Sunday, June 13, 2010

Down the Bright Way

Down the Bright Way by Robert Reed

Excellent book, definitely makes me puzzle why I hadn't heard of Reed at all until encountering his "Truth" in Hugo novella candidates last year. With everything of his I read I find more reason to consider him one of the greats. This book specifically is a great study in a widely vibrant setting with believable and engaging characters, combined with some stark and exquisitely murky moral ambiguity. The background involves a group called the Wanders that move from parallel universe to parallel universe, seeking to make small subtle changes to improve the lives of the inhabitants and develop their own wider knowledge. The story tracks several viewpoints in relation to the Wanderer presence, at first as a somewhat plotless survey of their policies and priorities. It becomes increasingly clear that there's something larger going on, though, and it's eventually revealed as a struggle by a small conspiracy of Wanderers to destroy the whole system. The intention is a destructive one and the eventual story involves foiling the attempt, but the plan and antagonists are rendered in considerable sympathy. In transpires that Wanderers on the other side of the Way encountered a fundamentally malevolent species labelled the unFound, the Pyrric nature of the struggle lead to attempts to shut down the whole multi-worlds system.

What I love primarily is the intimacy of the character nuances and attendant pathos with the epic scale of the setting. In particular, the energetic way the possibility of contact with a huge array of parallel universes, and conflict between rival multiverse groups unfold make Banks and Melko's recent efforts in this theme look even more pitiful by contrast. More than just the usual twists of divergent recent history, Reed's book explores alternate hominid development, a wide array of different social models and significantly different situations. Among the array of civilizations--including multiple Earths depopulated by human efforts--there's a fundamental optimism in the array heavily tied to the creativity of the setting. Reed provides enough solid description and small hinting detail that makes the wide scale of the universe credible. It's the ultimate believability of the setting that constitutes the book's greatest accomplishment, and the book's refusal to signpost the larger picture into either an utopia or a dystopia builds up this strength.

Also worth mentioning is the effective construction of some very interesting personality types. Normally for a work this wide ranging in environment and dealing with such a twisty plot it's frustrating to go beyond a single viewpoint perspective, losing track of events and making connection to the novel's pace rather difficult. Here Reed pulls it off quite effectively, in part because the different characters have such easily distinguishable voices and intentions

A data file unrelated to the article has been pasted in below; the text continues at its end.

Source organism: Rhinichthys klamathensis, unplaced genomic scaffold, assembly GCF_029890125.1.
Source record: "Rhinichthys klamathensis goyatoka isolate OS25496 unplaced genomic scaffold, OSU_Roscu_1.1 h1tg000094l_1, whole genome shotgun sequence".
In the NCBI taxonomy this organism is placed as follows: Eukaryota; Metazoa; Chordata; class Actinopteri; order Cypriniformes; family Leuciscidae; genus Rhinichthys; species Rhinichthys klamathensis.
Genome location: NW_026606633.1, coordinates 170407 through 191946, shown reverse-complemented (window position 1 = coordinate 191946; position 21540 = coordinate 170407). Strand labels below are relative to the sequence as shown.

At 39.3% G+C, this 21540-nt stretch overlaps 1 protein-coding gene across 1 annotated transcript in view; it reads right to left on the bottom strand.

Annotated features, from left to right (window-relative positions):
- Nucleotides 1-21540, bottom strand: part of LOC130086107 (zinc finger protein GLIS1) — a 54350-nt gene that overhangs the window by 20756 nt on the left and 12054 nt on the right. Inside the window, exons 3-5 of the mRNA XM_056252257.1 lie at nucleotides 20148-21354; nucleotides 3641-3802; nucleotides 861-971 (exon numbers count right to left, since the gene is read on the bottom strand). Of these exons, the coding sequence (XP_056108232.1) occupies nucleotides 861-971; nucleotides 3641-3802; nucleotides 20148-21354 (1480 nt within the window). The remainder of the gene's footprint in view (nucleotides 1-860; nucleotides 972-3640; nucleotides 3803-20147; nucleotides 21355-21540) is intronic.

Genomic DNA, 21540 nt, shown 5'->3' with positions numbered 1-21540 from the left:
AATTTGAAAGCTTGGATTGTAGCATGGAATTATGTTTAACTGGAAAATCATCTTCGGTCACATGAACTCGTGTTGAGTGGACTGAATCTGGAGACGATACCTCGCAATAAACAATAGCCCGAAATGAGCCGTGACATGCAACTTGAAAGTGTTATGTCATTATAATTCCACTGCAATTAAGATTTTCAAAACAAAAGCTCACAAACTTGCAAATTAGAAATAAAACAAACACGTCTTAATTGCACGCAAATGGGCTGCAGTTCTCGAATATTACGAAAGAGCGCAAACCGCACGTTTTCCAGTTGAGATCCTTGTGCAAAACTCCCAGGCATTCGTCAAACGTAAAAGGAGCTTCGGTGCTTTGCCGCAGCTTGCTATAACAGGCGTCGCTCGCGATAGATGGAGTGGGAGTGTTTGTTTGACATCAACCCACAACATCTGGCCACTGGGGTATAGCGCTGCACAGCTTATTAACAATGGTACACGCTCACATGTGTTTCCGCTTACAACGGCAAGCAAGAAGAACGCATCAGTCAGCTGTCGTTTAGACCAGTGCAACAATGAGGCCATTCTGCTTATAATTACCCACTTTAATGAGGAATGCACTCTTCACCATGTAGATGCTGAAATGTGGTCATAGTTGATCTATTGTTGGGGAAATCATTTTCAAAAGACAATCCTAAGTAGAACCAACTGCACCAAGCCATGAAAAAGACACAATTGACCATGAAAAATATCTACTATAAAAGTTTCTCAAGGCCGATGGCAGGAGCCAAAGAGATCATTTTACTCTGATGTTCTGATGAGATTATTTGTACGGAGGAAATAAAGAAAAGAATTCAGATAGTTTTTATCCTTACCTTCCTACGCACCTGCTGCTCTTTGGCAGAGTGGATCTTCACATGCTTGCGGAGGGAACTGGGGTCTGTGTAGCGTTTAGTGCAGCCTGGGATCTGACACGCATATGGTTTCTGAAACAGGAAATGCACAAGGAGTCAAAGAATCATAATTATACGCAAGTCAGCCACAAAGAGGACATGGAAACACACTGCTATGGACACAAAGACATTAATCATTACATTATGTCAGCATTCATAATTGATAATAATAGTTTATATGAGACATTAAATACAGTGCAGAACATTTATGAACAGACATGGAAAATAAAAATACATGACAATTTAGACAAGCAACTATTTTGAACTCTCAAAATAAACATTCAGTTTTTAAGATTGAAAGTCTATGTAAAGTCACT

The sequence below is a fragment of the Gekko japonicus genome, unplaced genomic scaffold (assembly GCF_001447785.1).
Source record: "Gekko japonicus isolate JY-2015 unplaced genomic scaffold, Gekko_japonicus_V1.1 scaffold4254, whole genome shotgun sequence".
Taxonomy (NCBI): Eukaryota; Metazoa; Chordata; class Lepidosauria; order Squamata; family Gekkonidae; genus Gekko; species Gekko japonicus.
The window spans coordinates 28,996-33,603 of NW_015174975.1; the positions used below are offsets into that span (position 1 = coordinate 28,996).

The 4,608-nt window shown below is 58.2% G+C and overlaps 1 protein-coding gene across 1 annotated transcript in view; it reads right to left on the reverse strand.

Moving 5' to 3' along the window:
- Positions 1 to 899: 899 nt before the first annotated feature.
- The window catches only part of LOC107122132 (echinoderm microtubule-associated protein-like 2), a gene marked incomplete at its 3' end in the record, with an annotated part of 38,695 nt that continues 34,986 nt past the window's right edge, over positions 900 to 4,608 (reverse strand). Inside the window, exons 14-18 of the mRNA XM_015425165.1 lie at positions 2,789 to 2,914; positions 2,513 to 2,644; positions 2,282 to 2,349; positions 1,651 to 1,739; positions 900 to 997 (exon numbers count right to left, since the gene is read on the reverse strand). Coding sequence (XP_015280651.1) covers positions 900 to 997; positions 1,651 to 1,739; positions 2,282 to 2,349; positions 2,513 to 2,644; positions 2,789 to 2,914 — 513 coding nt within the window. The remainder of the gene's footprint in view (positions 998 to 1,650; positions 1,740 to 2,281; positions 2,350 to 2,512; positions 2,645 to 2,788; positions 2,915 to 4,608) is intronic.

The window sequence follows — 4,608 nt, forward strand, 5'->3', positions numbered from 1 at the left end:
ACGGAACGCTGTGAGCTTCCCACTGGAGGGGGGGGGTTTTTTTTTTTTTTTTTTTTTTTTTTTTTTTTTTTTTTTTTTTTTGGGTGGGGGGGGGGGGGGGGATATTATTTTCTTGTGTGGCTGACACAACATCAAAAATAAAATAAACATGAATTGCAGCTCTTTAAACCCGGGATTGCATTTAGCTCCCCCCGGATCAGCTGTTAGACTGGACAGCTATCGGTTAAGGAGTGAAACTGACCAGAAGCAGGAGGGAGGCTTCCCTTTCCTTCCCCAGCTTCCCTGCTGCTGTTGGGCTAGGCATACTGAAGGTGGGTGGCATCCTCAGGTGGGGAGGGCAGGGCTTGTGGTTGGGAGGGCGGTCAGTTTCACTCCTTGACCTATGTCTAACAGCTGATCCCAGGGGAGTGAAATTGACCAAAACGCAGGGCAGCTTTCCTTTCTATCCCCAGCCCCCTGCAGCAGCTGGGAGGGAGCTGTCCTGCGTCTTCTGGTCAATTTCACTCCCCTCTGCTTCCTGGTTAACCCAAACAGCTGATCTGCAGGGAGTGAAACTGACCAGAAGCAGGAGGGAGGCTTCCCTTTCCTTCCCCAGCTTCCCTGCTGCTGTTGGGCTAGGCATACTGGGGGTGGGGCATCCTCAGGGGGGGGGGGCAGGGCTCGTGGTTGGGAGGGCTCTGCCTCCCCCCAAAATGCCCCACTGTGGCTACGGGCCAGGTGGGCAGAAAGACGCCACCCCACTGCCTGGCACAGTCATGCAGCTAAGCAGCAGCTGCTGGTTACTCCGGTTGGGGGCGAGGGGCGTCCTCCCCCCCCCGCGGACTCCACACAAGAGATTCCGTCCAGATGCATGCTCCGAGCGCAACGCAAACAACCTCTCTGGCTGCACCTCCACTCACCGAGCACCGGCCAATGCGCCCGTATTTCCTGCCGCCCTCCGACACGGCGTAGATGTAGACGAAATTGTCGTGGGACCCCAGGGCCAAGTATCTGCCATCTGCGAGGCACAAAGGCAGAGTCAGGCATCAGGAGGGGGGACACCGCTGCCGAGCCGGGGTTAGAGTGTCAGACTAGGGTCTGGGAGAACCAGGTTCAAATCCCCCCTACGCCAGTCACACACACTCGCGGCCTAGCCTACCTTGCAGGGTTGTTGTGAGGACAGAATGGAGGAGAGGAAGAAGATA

I was most interested in one character, a regular out of sorts normal human who meticulously pretended to be one of the famous Wanderers out of a basically psychological compulsion. It's effectively the type of approach that has someone spend a lot of effort plagiarizing for an assignment when in so doing they demonstrate enough skill to do their own work effectively. In this case, the fact that someone is able to imitate the patterns of behavior enough to actually fool real Wanderers establishes that he could do just find on conventional Earth, but he's drawn to this specific type of masquerade. It's an interesting take on the whole nature of the alien, and it works as presented particularly not as any kind of big breakthrough or self-realization but the small little details involved in keeping up the charade.

If there was one weakness it's that more probably could have been done with more fully describing the nature of the unFound and some of the background technology. Still the stark nature of the larger menace helps put the ambiguity of the narrative villain into sharper relief. Overall I've few complaints, and put this book high on my list for examples of how one can write classic, fairly conventional science fiction really well.

Better than: Transition by Iain Banks

Worse than: Marrow by Robert Reed

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